Hyundai Motor Chairman Chung Mong-Koo opens the companys fourth manufacturing plant - with an annual capacity of 300,000 units - in Cangzhou, China in 2016

Hyundai Motor Chairman Chung Mong-Koo opens the company's fourth manufacturing plant - with an annual capacity of 300,000 units - in Cangzhou, China in 2016

China has been a tough market for Hyundai and Kia in the last few years. The most recent data released by the Hyundai Motor Group, comprising the Hyundai and Kia brands, shows sales in the country fell by 22% to 343,383 in the first five months of 2019 from 438,364 units in the same period of last year.

This was a significant underperformance on the 13% drop in total vehicle sales in the country in this period – in a market that has come under increasing pressure from falling consumer and business confidence as the trade war with the USA continues to stoke economic uncertainty.

The introduction of minimum sales quotas for new-energy vehicles (NEVs) at the beginning of the year and new "China 6" emissions standards introduced in April are likely to have disrupted the overall vehicle market to some extent, with supply bottle-necks reported for some of the newest models. But on the whole there is substantial oversupply in China's automotive industry after twenty years of continuous investment.

Some local analysts believe that Hyundai and Kia, along with other high-profile South Korea companies, continue to pay the price for their government's agreement in 2016 to deploy the US THAAD missile defence shield. This decision was met with an "unofficial boycott" of many South Korean goods and services in China, with retailers such as Lotte and vehicle manufacturers such as Hyundai and Kia reporting sharp sales declines in 2017.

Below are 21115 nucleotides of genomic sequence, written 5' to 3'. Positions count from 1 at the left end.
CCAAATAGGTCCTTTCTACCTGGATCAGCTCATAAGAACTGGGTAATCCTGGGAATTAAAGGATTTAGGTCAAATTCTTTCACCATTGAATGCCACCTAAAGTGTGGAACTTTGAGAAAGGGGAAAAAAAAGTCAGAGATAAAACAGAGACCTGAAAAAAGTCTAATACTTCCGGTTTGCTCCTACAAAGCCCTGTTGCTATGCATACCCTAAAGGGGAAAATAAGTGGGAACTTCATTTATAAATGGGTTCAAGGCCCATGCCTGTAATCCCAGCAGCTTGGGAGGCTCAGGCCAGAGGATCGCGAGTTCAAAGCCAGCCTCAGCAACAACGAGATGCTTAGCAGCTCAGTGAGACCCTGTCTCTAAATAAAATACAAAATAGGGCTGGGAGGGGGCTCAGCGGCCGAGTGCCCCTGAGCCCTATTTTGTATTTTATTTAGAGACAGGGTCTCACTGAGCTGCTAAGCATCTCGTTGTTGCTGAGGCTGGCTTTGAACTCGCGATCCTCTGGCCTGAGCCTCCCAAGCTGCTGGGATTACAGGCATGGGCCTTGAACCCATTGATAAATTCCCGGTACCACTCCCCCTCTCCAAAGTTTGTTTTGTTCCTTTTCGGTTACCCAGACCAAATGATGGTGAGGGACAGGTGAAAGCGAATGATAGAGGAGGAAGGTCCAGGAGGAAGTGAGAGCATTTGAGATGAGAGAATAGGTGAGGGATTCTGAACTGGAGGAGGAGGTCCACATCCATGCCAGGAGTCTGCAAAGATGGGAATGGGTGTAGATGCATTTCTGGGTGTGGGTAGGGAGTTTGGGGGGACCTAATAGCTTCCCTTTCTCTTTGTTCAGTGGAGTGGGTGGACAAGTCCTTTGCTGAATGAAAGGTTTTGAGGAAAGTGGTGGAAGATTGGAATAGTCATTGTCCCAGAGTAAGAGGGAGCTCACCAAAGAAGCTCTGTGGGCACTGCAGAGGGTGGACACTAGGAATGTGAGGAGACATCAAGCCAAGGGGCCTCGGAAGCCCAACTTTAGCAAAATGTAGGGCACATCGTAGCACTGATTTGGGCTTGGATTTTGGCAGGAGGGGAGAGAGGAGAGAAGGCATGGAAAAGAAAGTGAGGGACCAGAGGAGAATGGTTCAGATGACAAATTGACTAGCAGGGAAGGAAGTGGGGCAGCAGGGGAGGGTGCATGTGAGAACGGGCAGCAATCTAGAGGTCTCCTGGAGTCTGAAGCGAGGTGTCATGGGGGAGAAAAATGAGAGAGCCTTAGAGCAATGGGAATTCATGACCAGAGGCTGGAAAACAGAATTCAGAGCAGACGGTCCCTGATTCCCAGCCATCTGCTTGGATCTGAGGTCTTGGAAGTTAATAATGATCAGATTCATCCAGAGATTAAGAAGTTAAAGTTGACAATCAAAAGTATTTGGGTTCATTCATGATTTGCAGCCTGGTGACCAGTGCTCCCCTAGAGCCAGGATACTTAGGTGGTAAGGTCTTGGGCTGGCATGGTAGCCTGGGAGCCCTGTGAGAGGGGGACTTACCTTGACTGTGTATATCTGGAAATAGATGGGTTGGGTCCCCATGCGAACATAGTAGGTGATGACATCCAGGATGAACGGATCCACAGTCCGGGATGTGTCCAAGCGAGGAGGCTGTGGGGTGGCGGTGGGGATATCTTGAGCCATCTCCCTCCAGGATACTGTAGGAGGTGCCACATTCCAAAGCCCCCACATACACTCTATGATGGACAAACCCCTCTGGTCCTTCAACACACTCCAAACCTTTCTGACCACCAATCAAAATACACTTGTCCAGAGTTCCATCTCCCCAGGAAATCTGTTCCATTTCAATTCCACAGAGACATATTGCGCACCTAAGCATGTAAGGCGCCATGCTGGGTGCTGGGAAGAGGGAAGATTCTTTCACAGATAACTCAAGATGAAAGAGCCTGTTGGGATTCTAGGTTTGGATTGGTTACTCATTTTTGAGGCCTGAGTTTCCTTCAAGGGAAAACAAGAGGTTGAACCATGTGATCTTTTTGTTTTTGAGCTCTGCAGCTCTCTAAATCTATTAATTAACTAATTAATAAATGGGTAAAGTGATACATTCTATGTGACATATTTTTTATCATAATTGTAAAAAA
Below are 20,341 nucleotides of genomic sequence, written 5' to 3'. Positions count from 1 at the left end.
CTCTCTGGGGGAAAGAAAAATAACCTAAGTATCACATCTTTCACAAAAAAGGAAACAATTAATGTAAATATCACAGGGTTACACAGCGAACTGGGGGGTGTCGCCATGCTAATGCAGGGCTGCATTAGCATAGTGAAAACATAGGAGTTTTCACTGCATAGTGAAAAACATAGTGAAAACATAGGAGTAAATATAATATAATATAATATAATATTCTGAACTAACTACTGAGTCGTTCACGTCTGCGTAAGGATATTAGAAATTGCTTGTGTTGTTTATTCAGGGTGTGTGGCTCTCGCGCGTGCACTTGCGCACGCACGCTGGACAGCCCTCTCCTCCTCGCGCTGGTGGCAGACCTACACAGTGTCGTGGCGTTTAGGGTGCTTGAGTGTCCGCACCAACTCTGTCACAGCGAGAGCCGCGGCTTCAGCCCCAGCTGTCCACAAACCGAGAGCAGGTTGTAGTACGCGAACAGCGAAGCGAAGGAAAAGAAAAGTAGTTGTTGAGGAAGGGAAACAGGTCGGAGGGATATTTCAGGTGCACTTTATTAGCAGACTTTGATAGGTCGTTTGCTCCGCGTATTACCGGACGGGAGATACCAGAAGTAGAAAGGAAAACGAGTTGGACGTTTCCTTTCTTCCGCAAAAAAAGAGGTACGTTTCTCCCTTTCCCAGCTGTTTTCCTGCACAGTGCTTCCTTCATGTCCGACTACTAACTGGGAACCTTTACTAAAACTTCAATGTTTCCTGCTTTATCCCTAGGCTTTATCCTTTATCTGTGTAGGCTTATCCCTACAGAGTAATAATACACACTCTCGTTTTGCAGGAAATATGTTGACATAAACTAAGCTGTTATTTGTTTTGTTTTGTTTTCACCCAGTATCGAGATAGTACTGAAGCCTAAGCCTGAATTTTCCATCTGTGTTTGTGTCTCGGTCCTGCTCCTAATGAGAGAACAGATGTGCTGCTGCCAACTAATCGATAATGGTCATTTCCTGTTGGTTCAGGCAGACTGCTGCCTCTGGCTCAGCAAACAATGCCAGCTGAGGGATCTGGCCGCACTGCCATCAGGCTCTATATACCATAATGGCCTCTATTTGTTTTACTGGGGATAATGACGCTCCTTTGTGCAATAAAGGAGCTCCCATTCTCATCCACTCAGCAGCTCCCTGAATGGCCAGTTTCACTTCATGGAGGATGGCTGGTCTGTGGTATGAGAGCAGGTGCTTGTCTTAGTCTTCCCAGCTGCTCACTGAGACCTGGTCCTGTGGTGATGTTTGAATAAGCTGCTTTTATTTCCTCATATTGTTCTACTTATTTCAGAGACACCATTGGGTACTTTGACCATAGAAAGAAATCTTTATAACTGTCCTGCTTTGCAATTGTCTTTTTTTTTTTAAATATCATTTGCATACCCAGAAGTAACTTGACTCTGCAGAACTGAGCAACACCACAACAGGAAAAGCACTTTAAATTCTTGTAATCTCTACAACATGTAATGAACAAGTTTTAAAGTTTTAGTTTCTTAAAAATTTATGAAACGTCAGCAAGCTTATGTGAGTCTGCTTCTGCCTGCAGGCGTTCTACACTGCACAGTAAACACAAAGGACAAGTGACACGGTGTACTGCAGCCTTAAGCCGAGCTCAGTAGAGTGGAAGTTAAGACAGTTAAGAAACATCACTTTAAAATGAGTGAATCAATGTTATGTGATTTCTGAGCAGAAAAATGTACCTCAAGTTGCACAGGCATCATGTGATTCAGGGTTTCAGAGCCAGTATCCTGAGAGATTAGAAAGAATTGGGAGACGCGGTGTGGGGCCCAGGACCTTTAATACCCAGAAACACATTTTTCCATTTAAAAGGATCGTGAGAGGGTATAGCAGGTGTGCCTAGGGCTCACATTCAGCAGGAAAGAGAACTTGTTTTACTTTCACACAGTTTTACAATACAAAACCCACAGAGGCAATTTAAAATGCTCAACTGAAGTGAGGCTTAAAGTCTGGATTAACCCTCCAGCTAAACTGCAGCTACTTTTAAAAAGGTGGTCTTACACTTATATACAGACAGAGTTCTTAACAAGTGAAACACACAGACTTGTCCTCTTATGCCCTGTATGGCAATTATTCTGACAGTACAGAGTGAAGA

Hyundai's sales in China fell by 31% to 785,000 units that year and recovered only slightly to 790,000 units in 2018. Kia's sales fell by 44% to 364,000 units in 2017, and rose by just over 7% to 390,100 units in 2018. Their combined market share has fallen from 6.4% in 2016 to just over 3% so far this year.

Hyundai and Kia have been slow to respond to growing demand for SUVs, both globally and in China, which partly explains their recent underperformance. Local Chinese brands in the last two years have been successful in meeting rising demand for budget-segment SUVs and new-energy vehicles, particularly electric vehicles.

Hyundai-Kia's sharp sales decline has resulted in a significant rise in overcapacity in the country. At the end of June Kia will cease operations at one its plants in Yancheng, in China's Jiangsu province, and will sign over the facility's long lease to its local partner DongfengYueda. The brand's annual production capacity in the country will drop by 140,000 units to 750,000 units as a result of this transaction, but remains more than double its current output rate.

Hyundai has an annual production capacity of 1.65m units in China and its capacity utilisation rate has fallen from 50% last year to around one-third so far this year. The company has been considering halting production at its oldest plant in Beijing, which has a production capacity of 300,000 units.

Other foreign vehicle manufacturers have also struggled to keep up with the changing competitive environment in China in recent years, mostly notably Ford and to a lesser extent General Motors. With overall demand continuing to slow sharply in the world's largest vehicle market, and more capacity coming on stream among a new wave of electric vehicle brands, overcapacity will likely continue to rise.

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